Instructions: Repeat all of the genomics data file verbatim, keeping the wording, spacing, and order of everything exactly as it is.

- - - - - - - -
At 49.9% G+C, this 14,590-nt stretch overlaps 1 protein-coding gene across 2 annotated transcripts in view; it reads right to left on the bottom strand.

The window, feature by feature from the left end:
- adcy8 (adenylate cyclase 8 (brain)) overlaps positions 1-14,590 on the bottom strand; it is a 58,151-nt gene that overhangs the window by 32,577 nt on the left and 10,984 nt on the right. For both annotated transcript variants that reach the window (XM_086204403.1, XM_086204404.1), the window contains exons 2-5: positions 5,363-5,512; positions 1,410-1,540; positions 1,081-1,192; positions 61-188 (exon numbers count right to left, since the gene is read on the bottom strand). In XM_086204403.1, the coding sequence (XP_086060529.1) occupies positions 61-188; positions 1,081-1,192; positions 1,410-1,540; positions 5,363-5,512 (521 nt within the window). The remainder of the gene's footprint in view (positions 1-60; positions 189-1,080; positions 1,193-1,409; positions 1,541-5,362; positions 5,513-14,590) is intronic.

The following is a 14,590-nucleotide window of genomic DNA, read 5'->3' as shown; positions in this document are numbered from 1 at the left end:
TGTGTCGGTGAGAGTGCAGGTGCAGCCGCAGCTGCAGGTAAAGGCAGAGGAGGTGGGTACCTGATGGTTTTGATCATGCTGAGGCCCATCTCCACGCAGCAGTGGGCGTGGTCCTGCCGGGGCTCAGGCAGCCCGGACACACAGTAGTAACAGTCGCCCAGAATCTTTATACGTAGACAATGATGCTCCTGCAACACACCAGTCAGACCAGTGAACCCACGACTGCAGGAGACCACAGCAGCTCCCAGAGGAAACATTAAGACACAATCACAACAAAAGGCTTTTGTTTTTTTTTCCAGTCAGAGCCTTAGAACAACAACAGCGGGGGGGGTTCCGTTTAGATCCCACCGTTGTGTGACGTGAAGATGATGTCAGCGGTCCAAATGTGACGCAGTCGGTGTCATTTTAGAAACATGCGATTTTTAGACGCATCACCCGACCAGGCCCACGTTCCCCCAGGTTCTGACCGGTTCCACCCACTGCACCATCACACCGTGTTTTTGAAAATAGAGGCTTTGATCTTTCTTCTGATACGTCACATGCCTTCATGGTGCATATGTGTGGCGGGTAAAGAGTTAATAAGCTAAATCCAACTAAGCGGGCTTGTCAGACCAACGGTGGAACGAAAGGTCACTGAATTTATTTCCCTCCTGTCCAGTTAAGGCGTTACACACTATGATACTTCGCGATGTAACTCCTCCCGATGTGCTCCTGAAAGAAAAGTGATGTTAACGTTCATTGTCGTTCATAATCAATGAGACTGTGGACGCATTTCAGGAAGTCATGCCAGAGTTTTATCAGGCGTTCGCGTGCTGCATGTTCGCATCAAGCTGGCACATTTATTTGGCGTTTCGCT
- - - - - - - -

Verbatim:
At 49.9% G+C, this 14,590-nt stretch overlaps 1 protein-coding gene across 2 annotated transcripts in view; it reads right to left on the bottom strand.

The window, feature by feature from the left end:
- adcy8 (adenylate cyclase 8 (brain)) overlaps positions 1-14,590 on the bottom strand; it is a 58,151-nt gene that overhangs the window by 32,577 nt on the left and 10,984 nt on the right. For both annotated transcript variants that reach the window (XM_086204403.1, XM_086204404.1), the window contains exons 2-5: positions 5,363-5,512; positions 1,410-1,540; positions 1,081-1,192; positions 61-188 (exon numbers count right to left, since the gene is read on the bottom strand). In XM_086204403.1, the coding sequence (XP_086060529.1) occupies positions 61-188; positions 1,081-1,192; positions 1,410-1,540; positions 5,363-5,512 (521 nt within the window). The remainder of the gene's footprint in view (positions 1-60; positions 189-1,080; positions 1,193-1,409; positions 1,541-5,362; positions 5,513-14,590) is intronic.

The following is a 14,590-nucleotide window of genomic DNA, read 5'->3' as shown; positions in this document are numbered from 1 at the left end:
TGTGTCGGTGAGAGTGCAGGTGCAGCCGCAGCTGCAGGTAAAGGCAGAGGAGGTGGGTACCTGATGGTTTTGATCATGCTGAGGCCCATCTCCACGCAGCAGTGGGCGTGGTCCTGCCGGGGCTCAGGCAGCCCGGACACACAGTAGTAACAGTCGCCCAGAATCTTTATACGTAGACAATGATGCTCCTGCAACACACCAGTCAGACCAGTGAACCCACGACTGCAGGAGACCACAGCAGCTCCCAGAGGAAACATTAAGACACAATCACAACAAAAGGCTTTTGTTTTTTTTTCCAGTCAGAGCCTTAGAACAACAACAGCGGGGGGGGTTCCGTTTAGATCCCACCGTTGTGTGACGTGAAGATGATGTCAGCGGTCCAAATGTGACGCAGTCGGTGTCATTTTAGAAACATGCGATTTTTAGACGCATCACCCGACCAGGCCCACGTTCCCCCAGGTTCTGACCGGTTCCACCCACTGCACCATCACACCGTGTTTTTGAAAATAGAGGCTTTGATCTTTCTTCTGATACGTCACATGCCTTCATGGTGCATATGTGTGGCGGGTAAAGAGTTAATAAGCTAAATCCAACTAAGCGGGCTTGTCAGACCAACGGTGGAACGAAAGGTCACTGAATTTATTTCCCTCCTGTCCAGTTAAGGCGTTACACACTATGATACTTCGCGATGTAACTCCTCCCGATGTGCTCCTGAAAGAAAAGTGATGTTAACGTTCATTGTCGTTCATAATCAATGAGACTGTGGACGCATTTCAGGAAGTCATGCCAGAGTTTTATCAGGCGTTCGCGTGCTGCATGTTCGCATCAAGCTGGCACATTTATTTGGCGTTTCGCT